Heavy Vehicle Industry Australia (HVIA) is bullish about national efforts to head off any AdBlue shortage crisis.
The industry suppliers group stated action before and over the Christmas-new year period is paying off.
HVIA chief executive Todd Hacking has been taking part in meetings facilitated by the federal government’s crisis management agency, Emergency Management Australia (EMA), addressing shortages of urea, an essential input in the manufacture of AdBlue.
“Stocks of AdBlue are now steadily improving across priority sites and localised production has been ramping up at an ever-increasing rate,” he says.
“It is still crucial that businesses do not hoard the product so those that need supplies have access to them until the situation normalises.”
Incitec Pivot Limited (IPL) is aiming at production of 3 million litres of AdBlue a week from January 16.
The federal government is confident that the combination of IPL’s production schedule and ongoing imports means that will enable petrol stations and other distributors to replenish inventory over the coming weeks.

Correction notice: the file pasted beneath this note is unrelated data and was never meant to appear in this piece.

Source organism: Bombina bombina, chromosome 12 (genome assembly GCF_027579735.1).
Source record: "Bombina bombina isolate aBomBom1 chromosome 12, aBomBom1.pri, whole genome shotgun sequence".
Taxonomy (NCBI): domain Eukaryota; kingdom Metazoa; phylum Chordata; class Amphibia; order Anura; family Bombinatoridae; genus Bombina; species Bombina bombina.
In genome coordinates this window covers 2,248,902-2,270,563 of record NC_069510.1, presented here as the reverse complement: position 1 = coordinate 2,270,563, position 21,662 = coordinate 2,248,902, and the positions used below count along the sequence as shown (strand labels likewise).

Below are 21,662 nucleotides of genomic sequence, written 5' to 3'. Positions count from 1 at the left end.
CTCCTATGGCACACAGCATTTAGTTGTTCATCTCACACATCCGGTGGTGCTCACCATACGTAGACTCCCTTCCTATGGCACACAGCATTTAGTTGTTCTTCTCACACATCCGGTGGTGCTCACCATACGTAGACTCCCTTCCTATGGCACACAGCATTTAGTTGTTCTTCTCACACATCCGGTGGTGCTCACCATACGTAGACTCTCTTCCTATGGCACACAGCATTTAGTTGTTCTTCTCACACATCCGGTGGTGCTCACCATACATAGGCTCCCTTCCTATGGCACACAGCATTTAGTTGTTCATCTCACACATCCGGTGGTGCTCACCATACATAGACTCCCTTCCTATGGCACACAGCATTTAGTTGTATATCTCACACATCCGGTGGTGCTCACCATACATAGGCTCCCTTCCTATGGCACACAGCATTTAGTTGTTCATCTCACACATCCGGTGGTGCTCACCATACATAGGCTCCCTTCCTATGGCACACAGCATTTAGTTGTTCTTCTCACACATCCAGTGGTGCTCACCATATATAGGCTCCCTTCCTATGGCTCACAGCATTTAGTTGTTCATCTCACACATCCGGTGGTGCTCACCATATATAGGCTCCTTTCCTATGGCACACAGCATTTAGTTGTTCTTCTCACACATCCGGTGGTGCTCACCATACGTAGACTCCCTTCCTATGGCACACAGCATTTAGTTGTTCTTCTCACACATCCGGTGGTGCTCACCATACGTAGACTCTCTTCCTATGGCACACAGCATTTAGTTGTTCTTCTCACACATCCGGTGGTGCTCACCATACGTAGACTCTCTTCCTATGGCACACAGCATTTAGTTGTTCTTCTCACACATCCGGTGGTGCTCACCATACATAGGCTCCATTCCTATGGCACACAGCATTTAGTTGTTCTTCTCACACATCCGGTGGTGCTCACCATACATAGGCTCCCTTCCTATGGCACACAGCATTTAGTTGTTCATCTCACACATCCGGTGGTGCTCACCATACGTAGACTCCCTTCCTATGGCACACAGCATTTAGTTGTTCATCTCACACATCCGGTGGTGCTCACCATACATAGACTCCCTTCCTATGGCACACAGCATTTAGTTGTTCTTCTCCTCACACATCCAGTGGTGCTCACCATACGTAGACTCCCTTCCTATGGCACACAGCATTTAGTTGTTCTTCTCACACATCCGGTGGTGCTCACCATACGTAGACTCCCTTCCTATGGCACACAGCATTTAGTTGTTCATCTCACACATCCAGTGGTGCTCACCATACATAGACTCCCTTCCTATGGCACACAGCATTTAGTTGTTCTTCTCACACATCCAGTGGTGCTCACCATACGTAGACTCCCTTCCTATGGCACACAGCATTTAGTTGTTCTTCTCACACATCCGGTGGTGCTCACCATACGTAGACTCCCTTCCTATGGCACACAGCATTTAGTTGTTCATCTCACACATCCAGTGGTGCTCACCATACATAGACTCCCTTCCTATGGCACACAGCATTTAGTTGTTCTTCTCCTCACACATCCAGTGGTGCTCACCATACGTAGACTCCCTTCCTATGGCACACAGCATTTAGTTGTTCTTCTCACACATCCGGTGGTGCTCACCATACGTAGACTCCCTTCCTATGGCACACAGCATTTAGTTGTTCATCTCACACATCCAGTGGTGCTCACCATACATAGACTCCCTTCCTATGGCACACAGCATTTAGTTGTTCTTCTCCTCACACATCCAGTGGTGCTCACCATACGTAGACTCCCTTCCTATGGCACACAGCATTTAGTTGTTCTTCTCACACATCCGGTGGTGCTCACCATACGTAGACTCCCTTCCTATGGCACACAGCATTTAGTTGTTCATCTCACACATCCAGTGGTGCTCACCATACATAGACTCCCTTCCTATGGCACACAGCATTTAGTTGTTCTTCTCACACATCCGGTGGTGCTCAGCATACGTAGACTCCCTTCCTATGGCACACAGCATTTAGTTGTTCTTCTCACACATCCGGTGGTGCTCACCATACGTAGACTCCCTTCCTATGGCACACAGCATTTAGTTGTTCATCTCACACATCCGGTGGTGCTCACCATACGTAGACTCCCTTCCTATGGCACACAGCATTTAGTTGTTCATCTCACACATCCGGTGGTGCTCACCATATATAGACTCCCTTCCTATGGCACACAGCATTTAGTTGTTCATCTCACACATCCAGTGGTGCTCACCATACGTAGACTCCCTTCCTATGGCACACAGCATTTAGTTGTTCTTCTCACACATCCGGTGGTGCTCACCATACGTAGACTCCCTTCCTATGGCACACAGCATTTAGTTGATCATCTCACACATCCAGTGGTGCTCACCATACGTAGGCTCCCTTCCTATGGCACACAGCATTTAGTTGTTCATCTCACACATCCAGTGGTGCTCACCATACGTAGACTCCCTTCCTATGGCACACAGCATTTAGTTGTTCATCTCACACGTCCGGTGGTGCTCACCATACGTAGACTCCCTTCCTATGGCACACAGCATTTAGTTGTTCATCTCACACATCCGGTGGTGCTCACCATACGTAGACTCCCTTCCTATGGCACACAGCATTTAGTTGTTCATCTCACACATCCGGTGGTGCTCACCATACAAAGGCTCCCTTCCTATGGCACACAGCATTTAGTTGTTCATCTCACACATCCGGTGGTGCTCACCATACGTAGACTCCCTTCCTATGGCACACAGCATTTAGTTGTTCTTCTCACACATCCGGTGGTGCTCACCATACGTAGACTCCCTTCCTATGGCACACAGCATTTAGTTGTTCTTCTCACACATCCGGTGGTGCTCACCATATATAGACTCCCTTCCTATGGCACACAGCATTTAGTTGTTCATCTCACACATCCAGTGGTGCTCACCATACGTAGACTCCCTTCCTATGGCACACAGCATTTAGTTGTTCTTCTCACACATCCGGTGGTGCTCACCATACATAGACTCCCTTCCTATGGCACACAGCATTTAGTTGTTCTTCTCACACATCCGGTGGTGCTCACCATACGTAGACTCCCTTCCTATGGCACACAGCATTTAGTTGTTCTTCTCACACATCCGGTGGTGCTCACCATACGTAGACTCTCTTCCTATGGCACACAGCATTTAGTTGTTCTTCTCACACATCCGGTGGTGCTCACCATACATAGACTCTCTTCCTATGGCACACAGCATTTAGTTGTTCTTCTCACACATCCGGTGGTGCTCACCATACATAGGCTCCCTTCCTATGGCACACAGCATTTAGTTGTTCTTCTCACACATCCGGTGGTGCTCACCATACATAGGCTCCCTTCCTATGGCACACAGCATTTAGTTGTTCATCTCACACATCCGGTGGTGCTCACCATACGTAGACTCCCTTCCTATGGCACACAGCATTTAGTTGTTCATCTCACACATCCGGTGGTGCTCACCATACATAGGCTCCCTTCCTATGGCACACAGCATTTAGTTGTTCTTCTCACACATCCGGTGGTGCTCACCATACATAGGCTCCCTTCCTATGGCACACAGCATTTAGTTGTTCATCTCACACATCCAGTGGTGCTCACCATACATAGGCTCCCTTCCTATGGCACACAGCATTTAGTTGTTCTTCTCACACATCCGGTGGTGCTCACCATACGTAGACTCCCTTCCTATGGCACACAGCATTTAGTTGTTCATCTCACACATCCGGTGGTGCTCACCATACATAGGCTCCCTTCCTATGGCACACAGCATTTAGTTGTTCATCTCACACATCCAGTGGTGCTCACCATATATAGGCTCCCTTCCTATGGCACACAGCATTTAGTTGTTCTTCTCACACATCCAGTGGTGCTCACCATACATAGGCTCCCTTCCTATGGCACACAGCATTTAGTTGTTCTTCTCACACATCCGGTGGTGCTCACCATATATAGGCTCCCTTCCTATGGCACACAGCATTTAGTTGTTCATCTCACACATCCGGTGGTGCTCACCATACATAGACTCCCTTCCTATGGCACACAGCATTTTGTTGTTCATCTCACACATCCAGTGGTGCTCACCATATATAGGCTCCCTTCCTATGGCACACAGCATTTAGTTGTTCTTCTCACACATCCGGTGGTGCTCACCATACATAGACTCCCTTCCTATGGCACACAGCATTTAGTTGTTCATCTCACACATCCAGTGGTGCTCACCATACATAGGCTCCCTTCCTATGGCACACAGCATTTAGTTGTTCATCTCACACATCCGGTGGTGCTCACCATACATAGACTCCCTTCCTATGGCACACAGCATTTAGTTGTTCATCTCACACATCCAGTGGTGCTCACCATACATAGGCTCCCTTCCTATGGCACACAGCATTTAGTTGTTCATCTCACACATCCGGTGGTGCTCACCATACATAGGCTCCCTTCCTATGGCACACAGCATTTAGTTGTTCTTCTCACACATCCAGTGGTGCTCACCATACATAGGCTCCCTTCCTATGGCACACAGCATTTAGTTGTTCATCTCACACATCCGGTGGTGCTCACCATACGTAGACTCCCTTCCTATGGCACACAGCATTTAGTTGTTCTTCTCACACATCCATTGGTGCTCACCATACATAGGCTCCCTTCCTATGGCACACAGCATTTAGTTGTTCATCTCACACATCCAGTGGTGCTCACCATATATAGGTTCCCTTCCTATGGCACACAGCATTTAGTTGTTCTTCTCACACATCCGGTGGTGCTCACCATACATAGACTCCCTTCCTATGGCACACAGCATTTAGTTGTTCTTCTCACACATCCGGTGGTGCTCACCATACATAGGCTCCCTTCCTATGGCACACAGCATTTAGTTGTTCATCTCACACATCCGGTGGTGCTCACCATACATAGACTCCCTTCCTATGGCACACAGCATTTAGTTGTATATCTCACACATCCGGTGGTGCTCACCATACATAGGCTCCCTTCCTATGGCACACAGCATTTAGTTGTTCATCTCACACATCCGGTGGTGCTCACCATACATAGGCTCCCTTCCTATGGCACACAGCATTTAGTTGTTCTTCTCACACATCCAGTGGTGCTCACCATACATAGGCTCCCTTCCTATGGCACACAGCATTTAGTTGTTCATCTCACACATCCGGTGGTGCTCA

Just before Christmas, Incitec Pivot MD and CEO Jeanne Johns addressed the challenges her company faced.
“Our expert teams have been working around-the-clock on a solution to help address an Australian AdBlue supply shortage,” Johns said at the time.
“We’re very pleased our domestic manufacturing expertise can be mobilised and we’re working together with the federal government to expand supply of this critical material that we all rely on to keep Australia moving.
“We’ve had great support from prime minister Scott Morrison, industry minister Angus Taylor and the federal Department of Industry.
IPL’s Brisbane Gibson island plant produces fertiliser products, along with industrial chemicals for the domestic market.
The plant had been destined to stop local production in favour of imported ‘green’ ammonia in this December, due to high gas prices, but was given a new lease on life through a $29.4 million federal grant to boost domestic urea supply by 5,000 tonnes by the end of the month.
While most of the urea produced is fertiliser grade used by Australian farmers, a small portion is used to make AdBlue solution, supplying around 10% of the Australian market.
The remainder AdBlue market is reliant on international imports which have been disrupted over the last few months.